Dr. Sanchez: No, it wouldn’t change management. C-reactive protein level would be important in cases of COVID who come in with COVID. It’s important maybe as outpatients to see a sort of trend, but we already know she has a bacterial infection. We already know what’s going on. Trending it is not really appropriate. It wouldn’t change what we’re doing in her case. It might throw people off. The numbers are getting better, but she’s clinically getting worse. Her vasopressor requirements are going up and so on and so forth. So they’re not very reliable.
Luisa: Okay. And the… How do you pronounce this one? The fibrinogen. I think it’s F-I-B-R-I-N-O-G-E-N.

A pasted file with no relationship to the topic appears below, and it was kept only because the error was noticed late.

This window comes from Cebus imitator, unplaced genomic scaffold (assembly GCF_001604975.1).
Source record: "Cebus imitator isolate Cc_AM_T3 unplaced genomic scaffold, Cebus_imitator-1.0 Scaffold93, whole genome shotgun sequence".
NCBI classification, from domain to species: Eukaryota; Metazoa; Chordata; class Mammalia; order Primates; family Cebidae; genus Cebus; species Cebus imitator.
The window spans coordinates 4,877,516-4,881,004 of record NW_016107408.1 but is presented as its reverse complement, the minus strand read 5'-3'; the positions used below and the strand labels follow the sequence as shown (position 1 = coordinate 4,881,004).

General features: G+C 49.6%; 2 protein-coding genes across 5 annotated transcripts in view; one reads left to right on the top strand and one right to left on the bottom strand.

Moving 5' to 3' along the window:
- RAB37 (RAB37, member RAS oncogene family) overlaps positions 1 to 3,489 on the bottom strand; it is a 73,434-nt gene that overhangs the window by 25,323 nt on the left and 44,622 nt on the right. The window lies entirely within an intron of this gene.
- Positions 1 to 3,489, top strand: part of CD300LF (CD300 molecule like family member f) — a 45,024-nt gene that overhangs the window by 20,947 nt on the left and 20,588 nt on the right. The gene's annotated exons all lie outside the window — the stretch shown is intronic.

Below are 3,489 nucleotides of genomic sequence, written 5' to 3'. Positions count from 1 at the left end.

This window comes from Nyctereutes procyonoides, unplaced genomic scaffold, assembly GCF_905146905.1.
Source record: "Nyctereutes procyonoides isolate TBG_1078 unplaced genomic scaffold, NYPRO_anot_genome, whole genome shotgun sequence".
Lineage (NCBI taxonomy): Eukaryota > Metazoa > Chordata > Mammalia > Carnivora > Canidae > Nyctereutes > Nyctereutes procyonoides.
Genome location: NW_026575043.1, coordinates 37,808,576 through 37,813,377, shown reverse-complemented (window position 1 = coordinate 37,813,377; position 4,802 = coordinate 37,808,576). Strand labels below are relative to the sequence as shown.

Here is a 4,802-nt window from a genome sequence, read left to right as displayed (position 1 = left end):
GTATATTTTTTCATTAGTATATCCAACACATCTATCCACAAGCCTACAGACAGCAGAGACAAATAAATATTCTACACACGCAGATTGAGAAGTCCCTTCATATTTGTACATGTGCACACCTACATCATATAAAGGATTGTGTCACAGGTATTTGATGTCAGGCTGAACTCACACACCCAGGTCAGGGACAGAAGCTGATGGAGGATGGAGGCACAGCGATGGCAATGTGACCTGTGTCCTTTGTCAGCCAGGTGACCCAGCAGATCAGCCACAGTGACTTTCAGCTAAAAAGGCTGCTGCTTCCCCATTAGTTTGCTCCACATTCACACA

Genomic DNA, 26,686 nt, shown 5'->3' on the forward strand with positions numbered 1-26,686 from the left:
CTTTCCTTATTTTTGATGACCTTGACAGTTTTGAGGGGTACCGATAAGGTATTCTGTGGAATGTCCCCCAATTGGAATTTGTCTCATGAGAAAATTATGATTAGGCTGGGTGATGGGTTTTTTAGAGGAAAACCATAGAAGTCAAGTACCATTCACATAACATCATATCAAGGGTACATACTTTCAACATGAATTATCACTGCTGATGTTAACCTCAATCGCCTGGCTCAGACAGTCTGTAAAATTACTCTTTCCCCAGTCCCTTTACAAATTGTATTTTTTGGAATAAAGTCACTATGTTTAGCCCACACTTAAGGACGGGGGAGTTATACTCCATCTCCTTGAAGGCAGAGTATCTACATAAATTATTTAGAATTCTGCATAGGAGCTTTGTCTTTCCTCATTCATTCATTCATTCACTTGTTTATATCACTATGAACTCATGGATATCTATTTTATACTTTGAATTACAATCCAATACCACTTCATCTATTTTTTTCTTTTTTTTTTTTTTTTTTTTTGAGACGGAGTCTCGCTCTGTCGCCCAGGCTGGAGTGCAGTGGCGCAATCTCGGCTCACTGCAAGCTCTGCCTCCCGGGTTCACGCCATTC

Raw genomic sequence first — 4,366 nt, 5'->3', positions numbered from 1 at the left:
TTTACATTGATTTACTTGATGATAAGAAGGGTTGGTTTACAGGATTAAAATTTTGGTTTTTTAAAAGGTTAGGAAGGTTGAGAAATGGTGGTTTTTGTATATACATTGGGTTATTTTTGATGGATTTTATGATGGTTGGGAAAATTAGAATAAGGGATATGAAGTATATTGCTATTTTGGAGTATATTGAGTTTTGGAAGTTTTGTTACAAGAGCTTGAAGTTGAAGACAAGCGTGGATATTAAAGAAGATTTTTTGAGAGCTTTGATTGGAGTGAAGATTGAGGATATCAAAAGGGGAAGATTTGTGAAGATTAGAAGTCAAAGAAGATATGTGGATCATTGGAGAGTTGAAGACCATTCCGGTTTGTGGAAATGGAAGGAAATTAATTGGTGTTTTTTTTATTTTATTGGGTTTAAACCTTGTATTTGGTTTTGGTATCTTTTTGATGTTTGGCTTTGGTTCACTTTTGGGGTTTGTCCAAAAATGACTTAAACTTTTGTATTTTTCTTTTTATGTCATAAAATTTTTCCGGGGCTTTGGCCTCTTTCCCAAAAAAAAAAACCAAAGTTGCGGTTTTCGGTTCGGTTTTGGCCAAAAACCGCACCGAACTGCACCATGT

Dr. Sanchez: Fibrinogen?
Luisa: There you go. I’m sorry.
Dr. Sanchez: Her last one, when it was drawn, was seen and evaluated by the hematologist-oncologist. It was normal. Now we are sending another one with her next set of labs and we’ll hopefully find out by the morning what it is.
Luisa: Okay, perfect. And then the last one, the last one, doc. Yesterday, when we spoke to Dr. Ferdie, I think his name was, he said he was going to take a tracheostomy culture. Did he do that?
Dr. Sanchez: We took a respiratory culture. I don’t know if he means that as the same thing. So her last fibrinogen was 766. That’s actually very high. And that is completely the opposite of when we think of Disseminated Intravascular Coagulation (DIC). DIC would be very low.